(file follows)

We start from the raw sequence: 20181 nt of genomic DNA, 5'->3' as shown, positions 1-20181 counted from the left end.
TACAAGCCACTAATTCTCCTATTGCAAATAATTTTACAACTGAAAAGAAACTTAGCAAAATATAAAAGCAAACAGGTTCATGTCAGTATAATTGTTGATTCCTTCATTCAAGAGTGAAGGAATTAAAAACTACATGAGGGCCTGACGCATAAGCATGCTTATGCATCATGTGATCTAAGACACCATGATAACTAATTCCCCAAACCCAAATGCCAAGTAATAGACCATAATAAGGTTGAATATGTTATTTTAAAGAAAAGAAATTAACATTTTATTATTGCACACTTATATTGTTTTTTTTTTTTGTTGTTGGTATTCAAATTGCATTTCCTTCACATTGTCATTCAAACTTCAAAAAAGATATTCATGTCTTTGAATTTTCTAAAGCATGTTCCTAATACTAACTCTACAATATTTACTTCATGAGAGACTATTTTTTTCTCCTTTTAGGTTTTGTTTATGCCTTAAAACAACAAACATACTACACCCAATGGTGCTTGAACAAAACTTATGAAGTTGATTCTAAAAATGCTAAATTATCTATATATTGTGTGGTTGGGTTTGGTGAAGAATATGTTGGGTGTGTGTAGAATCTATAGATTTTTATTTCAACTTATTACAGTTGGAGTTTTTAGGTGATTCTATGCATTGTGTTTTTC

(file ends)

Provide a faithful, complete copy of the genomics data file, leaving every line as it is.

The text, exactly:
We start from the raw sequence: 20181 nt of genomic DNA, 5'->3' as shown, positions 1-20181 counted from the left end.
TACAAGCCACTAATTCTCCTATTGCAAATAATTTTACAACTGAAAAGAAACTTAGCAAAATATAAAAGCAAACAGGTTCATGTCAGTATAATTGTTGATTCCTTCATTCAAGAGTGAAGGAATTAAAAACTACATGAGGGCCTGACGCATAAGCATGCTTATGCATCATGTGATCTAAGACACCATGATAACTAATTCCCCAAACCCAAATGCCAAGTAATAGACCATAATAAGGTTGAATATGTTATTTTAAAGAAAAGAAATTAACATTTTATTATTGCACACTTATATTGTTTTTTTTTTTTGTTGTTGGTATTCAAATTGCATTTCCTTCACATTGTCATTCAAACTTCAAAAAAGATATTCATGTCTTTGAATTTTCTAAAGCATGTTCCTAATACTAACTCTACAATATTTACTTCATGAGAGACTATTTTTTTCTCCTTTTAGGTTTTGTTTATGCCTTAAAACAACAAACATACTACACCCAATGGTGCTTGAACAAAACTTATGAAGTTGATTCTAAAAATGCTAAATTATCTATATATTGTGTGGTTGGGTTTGGTGAAGAATATGTTGGGTGTGTGTAGAATCTATAGATTTTTATTTCAACTTATTACAGTTGGAGTTTTTAGGTGATTCTATGCATTGTGTTTTTC